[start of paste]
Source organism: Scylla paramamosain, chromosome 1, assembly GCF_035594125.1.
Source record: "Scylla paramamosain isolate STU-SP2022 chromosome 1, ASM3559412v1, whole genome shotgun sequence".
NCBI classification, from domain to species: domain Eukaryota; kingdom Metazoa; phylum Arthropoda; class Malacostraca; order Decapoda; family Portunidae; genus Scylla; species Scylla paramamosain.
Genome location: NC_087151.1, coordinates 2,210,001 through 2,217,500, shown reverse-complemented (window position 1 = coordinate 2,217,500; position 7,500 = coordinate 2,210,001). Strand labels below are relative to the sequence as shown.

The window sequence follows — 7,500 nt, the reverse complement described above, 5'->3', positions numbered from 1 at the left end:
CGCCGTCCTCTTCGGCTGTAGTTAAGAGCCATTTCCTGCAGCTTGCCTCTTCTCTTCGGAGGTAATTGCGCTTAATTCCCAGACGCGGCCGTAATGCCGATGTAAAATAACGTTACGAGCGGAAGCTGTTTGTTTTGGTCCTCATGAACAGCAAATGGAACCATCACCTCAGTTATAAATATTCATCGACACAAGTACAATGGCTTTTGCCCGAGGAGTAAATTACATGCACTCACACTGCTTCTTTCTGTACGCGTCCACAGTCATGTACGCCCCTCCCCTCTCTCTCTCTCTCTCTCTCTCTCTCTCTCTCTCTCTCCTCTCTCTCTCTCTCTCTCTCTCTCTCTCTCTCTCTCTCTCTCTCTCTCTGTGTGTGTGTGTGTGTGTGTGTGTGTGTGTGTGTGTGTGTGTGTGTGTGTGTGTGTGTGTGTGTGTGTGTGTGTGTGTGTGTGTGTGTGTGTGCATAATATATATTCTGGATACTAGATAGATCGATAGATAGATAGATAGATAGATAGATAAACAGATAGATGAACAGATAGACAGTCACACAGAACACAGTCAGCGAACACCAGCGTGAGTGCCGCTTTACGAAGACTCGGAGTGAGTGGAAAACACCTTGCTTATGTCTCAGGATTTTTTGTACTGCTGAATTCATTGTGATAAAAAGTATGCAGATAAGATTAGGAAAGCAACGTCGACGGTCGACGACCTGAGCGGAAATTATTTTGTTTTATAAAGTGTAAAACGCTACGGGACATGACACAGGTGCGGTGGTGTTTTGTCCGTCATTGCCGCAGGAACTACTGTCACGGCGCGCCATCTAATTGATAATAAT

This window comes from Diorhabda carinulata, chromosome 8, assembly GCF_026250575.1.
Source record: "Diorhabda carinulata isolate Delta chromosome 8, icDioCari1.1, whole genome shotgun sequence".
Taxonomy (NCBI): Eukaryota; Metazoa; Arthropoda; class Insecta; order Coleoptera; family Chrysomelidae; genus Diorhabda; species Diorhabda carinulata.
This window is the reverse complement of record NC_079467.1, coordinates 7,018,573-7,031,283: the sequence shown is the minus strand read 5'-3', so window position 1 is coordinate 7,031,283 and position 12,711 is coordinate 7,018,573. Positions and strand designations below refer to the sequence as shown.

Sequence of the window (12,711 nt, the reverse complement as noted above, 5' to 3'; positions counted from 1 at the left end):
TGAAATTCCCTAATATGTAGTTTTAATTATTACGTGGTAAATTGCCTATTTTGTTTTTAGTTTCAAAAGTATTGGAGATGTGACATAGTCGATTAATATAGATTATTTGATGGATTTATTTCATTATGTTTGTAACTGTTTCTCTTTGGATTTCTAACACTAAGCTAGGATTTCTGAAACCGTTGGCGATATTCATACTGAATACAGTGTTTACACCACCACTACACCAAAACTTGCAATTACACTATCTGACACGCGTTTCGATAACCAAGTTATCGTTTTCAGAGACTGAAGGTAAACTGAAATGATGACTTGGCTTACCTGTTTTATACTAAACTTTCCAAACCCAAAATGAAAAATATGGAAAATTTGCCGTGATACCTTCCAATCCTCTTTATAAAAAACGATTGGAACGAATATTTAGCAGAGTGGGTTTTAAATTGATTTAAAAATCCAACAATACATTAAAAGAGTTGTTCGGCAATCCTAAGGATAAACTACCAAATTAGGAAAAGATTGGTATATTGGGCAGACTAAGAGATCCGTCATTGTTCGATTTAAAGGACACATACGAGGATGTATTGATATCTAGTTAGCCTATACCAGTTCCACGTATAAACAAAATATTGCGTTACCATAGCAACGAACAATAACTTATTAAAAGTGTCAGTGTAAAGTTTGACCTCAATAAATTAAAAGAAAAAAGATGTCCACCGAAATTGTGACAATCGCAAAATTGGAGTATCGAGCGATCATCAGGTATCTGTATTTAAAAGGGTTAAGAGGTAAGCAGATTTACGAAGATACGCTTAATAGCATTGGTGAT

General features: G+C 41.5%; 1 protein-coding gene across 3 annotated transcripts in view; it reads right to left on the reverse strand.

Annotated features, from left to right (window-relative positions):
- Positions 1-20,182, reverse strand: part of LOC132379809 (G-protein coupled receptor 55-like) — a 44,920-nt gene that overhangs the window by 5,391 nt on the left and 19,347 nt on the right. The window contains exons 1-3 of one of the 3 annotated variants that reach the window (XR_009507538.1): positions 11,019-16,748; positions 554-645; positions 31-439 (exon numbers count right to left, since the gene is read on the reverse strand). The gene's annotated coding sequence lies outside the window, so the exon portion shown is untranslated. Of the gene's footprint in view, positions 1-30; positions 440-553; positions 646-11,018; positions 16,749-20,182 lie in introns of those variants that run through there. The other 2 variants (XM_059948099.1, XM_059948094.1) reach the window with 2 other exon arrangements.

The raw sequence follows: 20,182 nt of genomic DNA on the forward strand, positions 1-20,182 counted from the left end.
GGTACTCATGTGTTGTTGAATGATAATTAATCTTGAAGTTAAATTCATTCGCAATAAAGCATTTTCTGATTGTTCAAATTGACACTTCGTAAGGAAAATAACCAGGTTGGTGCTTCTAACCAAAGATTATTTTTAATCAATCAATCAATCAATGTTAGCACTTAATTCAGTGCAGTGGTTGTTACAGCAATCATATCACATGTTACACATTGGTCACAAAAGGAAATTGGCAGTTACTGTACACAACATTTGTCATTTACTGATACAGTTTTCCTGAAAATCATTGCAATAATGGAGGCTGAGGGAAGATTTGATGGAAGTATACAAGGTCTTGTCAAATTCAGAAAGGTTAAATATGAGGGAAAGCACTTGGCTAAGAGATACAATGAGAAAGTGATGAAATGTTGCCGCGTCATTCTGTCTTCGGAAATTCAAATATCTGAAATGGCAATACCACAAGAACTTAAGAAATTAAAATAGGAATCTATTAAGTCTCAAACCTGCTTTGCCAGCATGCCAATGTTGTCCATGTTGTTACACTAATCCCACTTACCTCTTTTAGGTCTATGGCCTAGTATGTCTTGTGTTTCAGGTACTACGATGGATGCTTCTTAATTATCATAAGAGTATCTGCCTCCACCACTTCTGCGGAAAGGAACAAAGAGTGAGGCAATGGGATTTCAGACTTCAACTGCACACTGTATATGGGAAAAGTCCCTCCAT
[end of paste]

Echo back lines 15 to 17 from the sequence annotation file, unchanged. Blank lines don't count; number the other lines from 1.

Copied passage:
- Positions 1-20,182, reverse strand: part of LOC132379809 (G-protein coupled receptor 55-like) — a 44,920-nt gene that overhangs the window by 5,391 nt on the left and 19,347 nt on the right. The window contains exons 1-3 of one of the 3 annotated variants that reach the window (XR_009507538.1): positions 11,019-16,748; positions 554-645; positions 31-439 (exon numbers count right to left, since the gene is read on the reverse strand). The gene's annotated coding sequence lies outside the window, so the exon portion shown is untranslated. Of the gene's footprint in view, positions 1-30; positions 440-553; positions 646-11,018; positions 16,749-20,182 lie in introns of those variants that run through there. The other 2 variants (XM_059948099.1, XM_059948094.1) reach the window with 2 other exon arrangements.

The raw sequence follows: 20,182 nt of genomic DNA on the forward strand, positions 1-20,182 counted from the left end.
GGTACTCATGTGTTGTTGAATGATAATTAATCTTGAAGTTAAATTCATTCGCAATAAAGCATTTTCTGATTGTTCAAATTGACACTTCGTAAGGAAAATAACCAGGTTGGTGCTTCTAACCAAAGATTATTTTTAATCAATCAATCAATCAATGTTAGCACTTAATTCAGTGCAGTGGTTGTTACAGCAATCATATCACATGTTACACATTGGTCACAAAAGGAAATTGGCAGTTACTGTACACAACATTTGTCATTTACTGATACAGTTTTCCTGAAAATCATTGCAATAATGGAGGCTGAGGGAAGATTTGATGGAAGTATACAAGGTCTTGTCAAATTCAGAAAGGTTAAATATGAGGGAAAGCACTTGGCTAAGAGATACAATGAGAAAGTGATGAAATGTTGCCGCGTCATTCTGTCTTCGGAAATTCAAATATCTGAAATGGCAATACCACAAGAACTTAAGAAATTAAAATAGGAATCTATTAAGTCTCAAACCTGCTTTGCCAGCATGCCAATGTTGTCCATGTTGTTACACTAATCCCACTTACCTCTTTTAGGTCTATGGCCTAGTATGTCTTGTGTTTCAGGTACTACGATGGATGCTTCTTAATTATCATAAGAGTATCTGCCTCCACCACTTCTGCGGAAAGGAACAAAGAGTGAGGCAATGGGATTTCAGACTTCAACTGCACACTGTATATGGGAAAAGTCCCTCCAT